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The Rams Still Face Uncertainty at the QB Position

In the buildup to the 2015 NFL Draft, the national discussion focused on the strengths and weakness of Jameis Winston and Marcus Mariota, the top two quarterbacks in this year’s class.

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In 2013, Foles played in a QB-friendly offense similar to Mariota’s at Oregon.

One of the biggest arguments in favor of Winston developing into a better pro was that he played in Jimbo Fisher’s pro-style offense at Florida State, compared to Marcus Mariota, who operated within the spread and Mark Helfrich’s fast-paced system at Oregon.

So, if one of the drawbacks of Mariota’s game was playing in a quarterback-friendly offense, what does that suggest about Nick Foles?

Given Sam Bradford’s injury history and the lack of available quarterbacks in free agency and the draft, the Rams made a prudent decision to accept the Eagles’ offer for Foles and draft compensation in March. Bradford has only played in seven games in the last two years and was carrying a cap charge of more than $12 million.

As I wrote at the time of the trade, it made sense for the Rams to unburden themselves of Bradford’s cap hit durability concerns in one fell swoop, all while acquiring a quarterback in Foles that was a Pro Bowler in 2013. Plus, Foles is set to make just $1,522,000 this season.

While the trade was sensible for the Rams, there’s plenty of uncertainty surrounding Foles.

We can applaud Jeff Fisher and Les Snead for pulling off a good trade and still wonder about the quarterback production they’ll receive in 2015.

Critics ripped Mariota pre-draft because of the offense he played in at Oregon. In short, the system featured packaged plays that allowed the quarterback to pick up “easy” yards, assuming he could make decisions quickly.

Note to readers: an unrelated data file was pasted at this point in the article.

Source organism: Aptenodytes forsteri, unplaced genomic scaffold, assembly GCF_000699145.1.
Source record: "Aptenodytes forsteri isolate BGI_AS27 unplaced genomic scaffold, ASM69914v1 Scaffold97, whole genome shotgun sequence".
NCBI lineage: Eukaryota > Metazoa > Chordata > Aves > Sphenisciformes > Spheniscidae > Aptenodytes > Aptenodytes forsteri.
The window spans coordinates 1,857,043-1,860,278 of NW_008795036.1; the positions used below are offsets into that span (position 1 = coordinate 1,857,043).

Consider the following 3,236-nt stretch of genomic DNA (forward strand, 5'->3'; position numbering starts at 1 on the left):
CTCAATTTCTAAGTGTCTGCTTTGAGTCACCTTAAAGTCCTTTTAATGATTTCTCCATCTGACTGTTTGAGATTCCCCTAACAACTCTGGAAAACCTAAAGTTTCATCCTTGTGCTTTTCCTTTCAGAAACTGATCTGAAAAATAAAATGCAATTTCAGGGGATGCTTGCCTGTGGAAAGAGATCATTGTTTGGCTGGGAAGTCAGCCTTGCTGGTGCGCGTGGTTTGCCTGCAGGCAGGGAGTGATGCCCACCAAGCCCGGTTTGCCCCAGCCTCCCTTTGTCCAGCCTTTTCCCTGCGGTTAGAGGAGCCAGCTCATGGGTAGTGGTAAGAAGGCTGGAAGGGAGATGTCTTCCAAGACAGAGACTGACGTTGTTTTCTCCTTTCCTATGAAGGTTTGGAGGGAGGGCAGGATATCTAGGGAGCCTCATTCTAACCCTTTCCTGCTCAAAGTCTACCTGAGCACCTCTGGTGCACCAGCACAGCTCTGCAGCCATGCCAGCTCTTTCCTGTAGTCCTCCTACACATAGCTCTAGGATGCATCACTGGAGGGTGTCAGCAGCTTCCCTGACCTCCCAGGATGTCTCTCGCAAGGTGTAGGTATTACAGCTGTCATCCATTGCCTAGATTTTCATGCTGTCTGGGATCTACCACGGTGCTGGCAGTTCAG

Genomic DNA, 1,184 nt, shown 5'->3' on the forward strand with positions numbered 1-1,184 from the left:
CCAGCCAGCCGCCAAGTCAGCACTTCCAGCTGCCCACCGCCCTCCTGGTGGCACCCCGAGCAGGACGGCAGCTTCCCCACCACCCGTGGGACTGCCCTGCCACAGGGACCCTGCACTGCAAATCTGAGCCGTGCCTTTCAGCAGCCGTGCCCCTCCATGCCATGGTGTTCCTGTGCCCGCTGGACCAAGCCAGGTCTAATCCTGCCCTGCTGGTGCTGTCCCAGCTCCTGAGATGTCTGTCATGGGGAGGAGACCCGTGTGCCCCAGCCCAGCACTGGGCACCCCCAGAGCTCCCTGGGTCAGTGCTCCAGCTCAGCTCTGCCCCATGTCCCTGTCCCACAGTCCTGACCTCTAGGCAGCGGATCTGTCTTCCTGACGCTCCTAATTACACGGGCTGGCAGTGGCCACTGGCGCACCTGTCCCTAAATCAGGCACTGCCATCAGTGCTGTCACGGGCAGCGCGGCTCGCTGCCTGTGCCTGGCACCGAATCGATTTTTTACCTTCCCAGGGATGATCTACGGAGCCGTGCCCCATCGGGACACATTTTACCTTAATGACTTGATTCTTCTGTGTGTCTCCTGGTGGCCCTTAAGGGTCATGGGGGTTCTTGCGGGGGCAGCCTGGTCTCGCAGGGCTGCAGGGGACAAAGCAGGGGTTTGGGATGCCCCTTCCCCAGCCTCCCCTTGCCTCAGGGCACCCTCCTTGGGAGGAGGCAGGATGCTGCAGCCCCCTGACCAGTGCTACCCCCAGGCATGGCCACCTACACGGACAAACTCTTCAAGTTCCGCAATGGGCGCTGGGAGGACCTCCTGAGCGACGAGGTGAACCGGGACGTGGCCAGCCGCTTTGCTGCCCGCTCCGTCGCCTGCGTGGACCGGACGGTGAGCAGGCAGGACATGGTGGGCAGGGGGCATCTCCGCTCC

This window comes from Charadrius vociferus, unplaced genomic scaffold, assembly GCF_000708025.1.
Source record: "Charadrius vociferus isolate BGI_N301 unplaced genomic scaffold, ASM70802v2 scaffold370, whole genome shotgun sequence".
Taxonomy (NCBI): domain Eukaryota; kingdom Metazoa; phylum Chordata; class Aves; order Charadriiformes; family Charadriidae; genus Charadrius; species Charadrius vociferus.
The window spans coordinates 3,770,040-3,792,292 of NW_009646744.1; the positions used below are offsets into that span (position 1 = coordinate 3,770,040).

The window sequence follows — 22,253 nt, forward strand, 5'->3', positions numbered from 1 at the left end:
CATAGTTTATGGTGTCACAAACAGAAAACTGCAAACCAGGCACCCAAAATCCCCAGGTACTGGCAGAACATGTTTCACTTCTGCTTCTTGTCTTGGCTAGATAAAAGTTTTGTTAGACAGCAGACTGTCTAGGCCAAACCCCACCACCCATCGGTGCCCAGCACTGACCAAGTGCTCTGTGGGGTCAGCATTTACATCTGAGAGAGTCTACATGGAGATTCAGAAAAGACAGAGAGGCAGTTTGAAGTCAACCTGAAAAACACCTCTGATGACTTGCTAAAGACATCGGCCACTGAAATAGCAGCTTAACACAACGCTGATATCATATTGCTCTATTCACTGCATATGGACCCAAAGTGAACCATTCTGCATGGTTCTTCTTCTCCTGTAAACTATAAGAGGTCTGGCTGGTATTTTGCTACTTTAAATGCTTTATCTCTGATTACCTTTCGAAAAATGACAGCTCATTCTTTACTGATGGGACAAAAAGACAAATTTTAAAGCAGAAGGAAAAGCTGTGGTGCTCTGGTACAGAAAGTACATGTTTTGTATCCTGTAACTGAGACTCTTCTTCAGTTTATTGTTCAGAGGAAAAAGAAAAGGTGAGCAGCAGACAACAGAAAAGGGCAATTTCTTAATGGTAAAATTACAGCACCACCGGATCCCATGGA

On a given play, Mariota may have had the option to give the ball to the running back on an outside zone handoff, fake to the running back while keeping the ball himself on a read option, throw a “pop” pass to the tight end, or throw a screen to either the slot or outside receiver.

In short, he had options.

As long as Mariota made the right decision based on how the defense reacted, more times than not there was a play to be made somewhere. And because of his natural abilities as a runner and a passer, he was able to execute the offense to near perfection at times. Florida State’s defense will attest to that.

But because the offense is viewed as quarterback-friendly, many people have questioned Mariota’s ability to make the leap to the NFL.

That in mind, it’s fair to question Foles, whose best season came while running a similar system under Chip Kelly in 2013.

That season Foles threw 27 touchdown passes to just two interceptions and led the league in yards per attempt at 9.12. He also finished the season with a 119.2 quarterback rating and helped the Eagles win a division title and a playoff berth.